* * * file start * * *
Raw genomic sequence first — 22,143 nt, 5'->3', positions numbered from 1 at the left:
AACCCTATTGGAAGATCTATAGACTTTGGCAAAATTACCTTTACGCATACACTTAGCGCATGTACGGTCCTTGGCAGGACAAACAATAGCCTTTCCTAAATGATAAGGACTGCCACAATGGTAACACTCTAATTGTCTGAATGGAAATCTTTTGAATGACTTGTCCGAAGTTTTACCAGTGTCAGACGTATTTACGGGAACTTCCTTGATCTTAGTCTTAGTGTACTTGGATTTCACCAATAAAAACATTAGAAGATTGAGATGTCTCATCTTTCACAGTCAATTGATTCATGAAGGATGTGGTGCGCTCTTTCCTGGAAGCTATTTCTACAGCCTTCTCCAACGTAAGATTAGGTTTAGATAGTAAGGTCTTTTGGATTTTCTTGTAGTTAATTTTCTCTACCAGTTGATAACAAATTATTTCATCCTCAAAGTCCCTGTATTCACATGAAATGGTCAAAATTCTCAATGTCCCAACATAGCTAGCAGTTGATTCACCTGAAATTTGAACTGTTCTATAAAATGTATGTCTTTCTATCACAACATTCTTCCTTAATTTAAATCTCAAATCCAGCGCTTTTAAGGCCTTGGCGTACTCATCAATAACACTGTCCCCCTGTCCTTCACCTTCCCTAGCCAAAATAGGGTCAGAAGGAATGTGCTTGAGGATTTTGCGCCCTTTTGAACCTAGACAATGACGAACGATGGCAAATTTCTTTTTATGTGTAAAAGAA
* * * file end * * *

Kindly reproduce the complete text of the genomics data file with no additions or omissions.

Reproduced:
Raw genomic sequence first — 22,143 nt, 5'->3', positions numbered from 1 at the left:
AACCCTATTGGAAGATCTATAGACTTTGGCAAAATTACCTTTACGCATACACTTAGCGCATGTACGGTCCTTGGCAGGACAAACAATAGCCTTTCCTAAATGATAAGGACTGCCACAATGGTAACACTCTAATTGTCTGAATGGAAATCTTTTGAATGACTTGTCCGAAGTTTTACCAGTGTCAGACGTATTTACGGGAACTTCCTTGATCTTAGTCTTAGTGTACTTGGATTTCACCAATAAAAACATTAGAAGATTGAGATGTCTCATCTTTCACAGTCAATTGATTCATGAAGGATGTGGTGCGCTCTTTCCTGGAAGCTATTTCTACAGCCTTCTCCAACGTAAGATTAGGTTTAGATAGTAAGGTCTTTTGGATTTTCTTGTAGTTAATTTTCTCTACCAGTTGATAACAAATTATTTCATCCTCAAAGTCCCTGTATTCACATGAAATGGTCAAAATTCTCAATGTCCCAACATAGCTAGCAGTTGATTCACCTGAAATTTGAACTGTTCTATAAAATGTATGTCTTTCTATCACAACATTCTTCCTTAATTTAAATCTCAAATCCAGCGCTTTTAAGGCCTTGGCGTACTCATCAATAACACTGTCCCCCTGTCCTTCACCTTCCCTAGCCAAAATAGGGTCAGAAGGAATGTGCTTGAGGATTTTGCGCCCTTTTGAACCTAGACAATGACGAACGATGGCAAATTTCTTTTTATGTGTAAAAGAA